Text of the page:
Postpartum depression is a depressive disorder that can develop within the first six months after giving birth.
Many women experience "the baby blues" after child birth, however, as much as 10% of the new mothers develop depressive disorder that unfortunately is not always detected and thus treated.
This is why it is important for all new mothers to educate themselves about symptoms of postpartum depression.
What are the symptoms of postpartum depression?
Postpartum depression symptoms can be divided in four groups: Physical, emotional, cognitive and behavioral. An important note is that, even though you may have one or more symptoms of postpartum depression that does not mean that you suffer from depression. Diagnosis should always be done by a professional and no body else.
Physical postpartum depression symptoms:
• Unexplained pain
• Sore muscle
Cognitive symptoms of postpartum depression:
• Thoughts of suicide
• Thoughts about hurting your baby
• Constant negative thinking about your motherhood
• Problems with keeping attention
• Not being able to think clearly
Emotional postpartum depression symptoms:
• Feeling "empty" when holding your baby or in general
• Hating your baby or the fact that you need to take care of it
• Worthlessness, nothing makes you happy (not even your baby)
• Feeling lost
Behavioral symptoms of postpartum depression:
• Refusing to feed the baby
• Not taking proper care of the baby
• Severe mood swings
• Being aggressive toward the baby
• Alcohol abuse
There are many other symptoms of postpartum depression however the symptoms listed above are enough to get the overall picture about postpartum depression symptoms.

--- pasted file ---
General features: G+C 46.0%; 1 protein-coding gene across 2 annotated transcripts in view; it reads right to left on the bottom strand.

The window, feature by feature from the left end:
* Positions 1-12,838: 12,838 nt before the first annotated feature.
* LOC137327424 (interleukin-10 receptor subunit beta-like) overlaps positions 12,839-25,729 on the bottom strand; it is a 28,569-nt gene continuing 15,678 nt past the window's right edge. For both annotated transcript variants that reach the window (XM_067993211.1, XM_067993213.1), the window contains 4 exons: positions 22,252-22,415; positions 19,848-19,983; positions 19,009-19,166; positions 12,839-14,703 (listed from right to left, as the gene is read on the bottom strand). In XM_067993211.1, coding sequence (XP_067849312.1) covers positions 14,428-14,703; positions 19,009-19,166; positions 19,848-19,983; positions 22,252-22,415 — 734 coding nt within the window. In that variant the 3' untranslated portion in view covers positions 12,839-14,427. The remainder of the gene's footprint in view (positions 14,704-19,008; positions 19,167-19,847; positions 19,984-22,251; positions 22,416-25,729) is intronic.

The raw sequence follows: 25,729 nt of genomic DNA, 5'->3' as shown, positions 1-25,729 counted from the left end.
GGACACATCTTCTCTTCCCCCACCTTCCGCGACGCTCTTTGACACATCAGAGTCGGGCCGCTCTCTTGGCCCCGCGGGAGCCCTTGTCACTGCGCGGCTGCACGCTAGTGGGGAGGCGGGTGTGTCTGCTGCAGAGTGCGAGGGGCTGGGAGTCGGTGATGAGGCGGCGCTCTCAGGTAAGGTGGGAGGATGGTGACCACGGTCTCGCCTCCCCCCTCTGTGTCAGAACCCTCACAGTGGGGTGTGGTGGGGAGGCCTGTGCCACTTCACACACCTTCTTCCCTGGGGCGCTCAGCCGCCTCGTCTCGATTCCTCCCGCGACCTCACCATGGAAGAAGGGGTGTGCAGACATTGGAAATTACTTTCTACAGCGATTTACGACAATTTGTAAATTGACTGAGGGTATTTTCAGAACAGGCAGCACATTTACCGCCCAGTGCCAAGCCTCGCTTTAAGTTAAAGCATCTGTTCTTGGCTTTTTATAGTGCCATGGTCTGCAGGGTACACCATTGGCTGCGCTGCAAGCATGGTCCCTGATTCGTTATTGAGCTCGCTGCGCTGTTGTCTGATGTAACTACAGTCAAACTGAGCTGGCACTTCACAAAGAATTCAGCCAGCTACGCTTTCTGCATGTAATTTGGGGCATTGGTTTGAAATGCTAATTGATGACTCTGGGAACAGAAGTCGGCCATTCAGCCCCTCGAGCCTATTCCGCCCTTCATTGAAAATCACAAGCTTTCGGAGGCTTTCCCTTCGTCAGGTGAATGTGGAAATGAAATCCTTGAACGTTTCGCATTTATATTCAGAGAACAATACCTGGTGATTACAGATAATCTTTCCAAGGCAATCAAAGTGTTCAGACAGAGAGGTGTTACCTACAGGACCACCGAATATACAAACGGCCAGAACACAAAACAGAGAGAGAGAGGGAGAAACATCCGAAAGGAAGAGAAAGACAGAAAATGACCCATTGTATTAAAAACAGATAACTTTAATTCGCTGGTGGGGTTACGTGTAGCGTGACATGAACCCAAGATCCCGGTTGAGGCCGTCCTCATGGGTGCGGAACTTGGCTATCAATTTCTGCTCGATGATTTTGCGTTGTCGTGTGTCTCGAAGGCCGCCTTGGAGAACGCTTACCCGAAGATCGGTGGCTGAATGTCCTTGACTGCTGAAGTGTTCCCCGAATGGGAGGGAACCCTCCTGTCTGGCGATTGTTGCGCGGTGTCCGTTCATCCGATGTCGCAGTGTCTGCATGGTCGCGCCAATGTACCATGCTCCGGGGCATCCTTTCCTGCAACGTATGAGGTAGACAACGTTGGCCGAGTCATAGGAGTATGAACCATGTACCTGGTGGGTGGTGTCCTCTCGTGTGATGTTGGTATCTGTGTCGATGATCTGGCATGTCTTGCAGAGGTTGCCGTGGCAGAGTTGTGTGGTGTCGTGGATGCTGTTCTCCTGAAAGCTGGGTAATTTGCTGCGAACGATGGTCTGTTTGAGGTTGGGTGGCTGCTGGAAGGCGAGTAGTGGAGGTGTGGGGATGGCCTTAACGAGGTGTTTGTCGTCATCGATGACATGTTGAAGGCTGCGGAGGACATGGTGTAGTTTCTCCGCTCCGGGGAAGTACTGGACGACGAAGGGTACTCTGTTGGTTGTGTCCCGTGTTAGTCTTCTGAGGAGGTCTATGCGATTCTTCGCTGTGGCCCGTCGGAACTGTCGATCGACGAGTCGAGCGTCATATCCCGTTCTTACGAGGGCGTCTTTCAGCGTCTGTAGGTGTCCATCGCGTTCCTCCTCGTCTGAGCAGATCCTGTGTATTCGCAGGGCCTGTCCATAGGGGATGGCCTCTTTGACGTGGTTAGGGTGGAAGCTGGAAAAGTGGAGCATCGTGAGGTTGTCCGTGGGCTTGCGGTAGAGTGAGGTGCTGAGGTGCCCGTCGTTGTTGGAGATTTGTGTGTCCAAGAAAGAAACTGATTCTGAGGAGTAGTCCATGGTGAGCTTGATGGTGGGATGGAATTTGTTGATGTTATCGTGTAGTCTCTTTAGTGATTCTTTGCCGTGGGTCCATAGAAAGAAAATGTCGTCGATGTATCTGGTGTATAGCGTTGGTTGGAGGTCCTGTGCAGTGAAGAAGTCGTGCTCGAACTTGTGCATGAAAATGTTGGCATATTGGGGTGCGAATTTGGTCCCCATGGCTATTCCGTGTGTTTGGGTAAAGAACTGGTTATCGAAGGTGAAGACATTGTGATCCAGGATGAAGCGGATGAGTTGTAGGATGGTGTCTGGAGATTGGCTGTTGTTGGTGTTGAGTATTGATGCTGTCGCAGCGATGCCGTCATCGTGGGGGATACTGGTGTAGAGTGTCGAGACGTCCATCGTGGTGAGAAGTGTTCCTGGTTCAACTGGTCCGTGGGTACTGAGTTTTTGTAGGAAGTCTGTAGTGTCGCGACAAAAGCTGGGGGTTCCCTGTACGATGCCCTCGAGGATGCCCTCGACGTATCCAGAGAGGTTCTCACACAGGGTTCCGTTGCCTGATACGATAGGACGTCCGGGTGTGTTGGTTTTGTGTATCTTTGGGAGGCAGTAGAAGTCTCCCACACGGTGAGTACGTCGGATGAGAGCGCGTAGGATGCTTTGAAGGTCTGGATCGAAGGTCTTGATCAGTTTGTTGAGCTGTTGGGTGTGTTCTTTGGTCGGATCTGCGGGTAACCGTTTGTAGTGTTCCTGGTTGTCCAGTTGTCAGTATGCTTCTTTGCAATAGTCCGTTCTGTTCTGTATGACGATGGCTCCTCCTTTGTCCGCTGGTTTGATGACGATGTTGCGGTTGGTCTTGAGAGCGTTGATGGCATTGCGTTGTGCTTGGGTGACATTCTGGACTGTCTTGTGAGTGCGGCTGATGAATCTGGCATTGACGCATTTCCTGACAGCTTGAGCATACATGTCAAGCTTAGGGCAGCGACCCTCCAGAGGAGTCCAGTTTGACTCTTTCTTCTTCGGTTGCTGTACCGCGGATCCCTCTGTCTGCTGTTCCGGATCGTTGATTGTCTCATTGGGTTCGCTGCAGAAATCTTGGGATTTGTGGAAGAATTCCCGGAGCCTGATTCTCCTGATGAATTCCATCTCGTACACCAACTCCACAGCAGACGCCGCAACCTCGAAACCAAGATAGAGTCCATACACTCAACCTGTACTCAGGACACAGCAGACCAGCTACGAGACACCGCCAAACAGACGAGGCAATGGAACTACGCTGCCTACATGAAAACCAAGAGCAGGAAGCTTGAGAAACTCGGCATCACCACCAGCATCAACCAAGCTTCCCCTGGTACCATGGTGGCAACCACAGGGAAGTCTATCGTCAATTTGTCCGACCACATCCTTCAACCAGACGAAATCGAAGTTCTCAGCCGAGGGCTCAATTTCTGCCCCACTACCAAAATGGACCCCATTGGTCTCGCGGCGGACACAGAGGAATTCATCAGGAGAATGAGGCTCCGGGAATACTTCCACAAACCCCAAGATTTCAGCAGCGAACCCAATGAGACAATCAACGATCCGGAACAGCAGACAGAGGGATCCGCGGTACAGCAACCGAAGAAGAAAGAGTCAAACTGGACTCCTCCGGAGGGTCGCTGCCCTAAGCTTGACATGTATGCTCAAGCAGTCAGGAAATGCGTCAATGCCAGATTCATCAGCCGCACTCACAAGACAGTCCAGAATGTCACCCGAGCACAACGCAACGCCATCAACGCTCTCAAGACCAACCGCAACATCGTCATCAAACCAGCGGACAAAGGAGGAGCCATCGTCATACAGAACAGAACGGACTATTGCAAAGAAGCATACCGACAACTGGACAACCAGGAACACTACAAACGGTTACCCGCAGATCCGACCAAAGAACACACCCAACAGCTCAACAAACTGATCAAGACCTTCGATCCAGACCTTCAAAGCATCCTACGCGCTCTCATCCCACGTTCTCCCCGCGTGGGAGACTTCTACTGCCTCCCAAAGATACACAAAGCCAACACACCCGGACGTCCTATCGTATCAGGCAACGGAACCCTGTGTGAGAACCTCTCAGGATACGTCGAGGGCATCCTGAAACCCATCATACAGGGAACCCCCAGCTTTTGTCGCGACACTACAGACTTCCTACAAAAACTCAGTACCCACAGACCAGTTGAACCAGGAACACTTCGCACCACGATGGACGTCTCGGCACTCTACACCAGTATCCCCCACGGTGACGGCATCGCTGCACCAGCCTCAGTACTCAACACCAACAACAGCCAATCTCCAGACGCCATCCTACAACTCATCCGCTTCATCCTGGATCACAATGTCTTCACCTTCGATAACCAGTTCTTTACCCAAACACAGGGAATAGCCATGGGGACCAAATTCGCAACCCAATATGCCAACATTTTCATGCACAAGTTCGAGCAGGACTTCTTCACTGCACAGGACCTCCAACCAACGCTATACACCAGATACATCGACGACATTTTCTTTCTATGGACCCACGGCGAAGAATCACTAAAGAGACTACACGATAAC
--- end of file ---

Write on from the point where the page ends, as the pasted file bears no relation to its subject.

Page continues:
As you can see, some symptoms are quite common in new mothers (e.g. fatigue and headaches), but some others can seem quite shocking (e.g. refusing to feed the baby).
More severe symptoms of postpartum depression such as being aggressive toward the baby mean that you need immediate help. There is nothing to be ashamed of or to feel guilty about. Instead of feeling guilty and ashamed, feel responsible and seek treatment for your illness because that is what responsible people do in this situation.
Psychotherapy along with an antidepressant is very successful in treating depression. Antidepressants or natural supplements are good for relieving the mother from her symptoms of postpartum depression so that she is able to take part in psychotherapy, where the healing process takes place.
Postpartum depression symptoms should not be your biggest concern even though they cause a lot of discomfort and problems.
The most important question for you is what has caused your postpartum depression and how to deal with it. The answer to your question and the tools for coping with your depression can be found by visiting a psychotherapy consoler.
Sometimes symptoms of postpartum depression can be hidden or masqueraded.
This is why it is important to go to a psychologist if you have any suspicions that you might suffer from postpartum depression.
Mild forms of depression can become moderate or severe if not treated and in the case of postpartum depression, it is not only you that it is at risk, but your baby as well.
Alcohol abuse is always something that causes many other problems.
A new mother should not drink alcohol for many reasons, especially if she is breast feeding her baby. Alcohol contributes to depression more so because alcohol is a depressant. This is why alcohol consumption should be avoided if there is any doubt that a person might be depressed.
If you are experiencing any symptoms of postpartum depression, go to your physician and talk about it, no matter how mild you think your feelings are. If you suffer from severe symptoms of postpartum depression, get help right away.
Do not look for help in the bottle and do not think that symptoms will go a way by themselves. You need to face them and get yourself in therapy in order for you and your baby to have a happy life.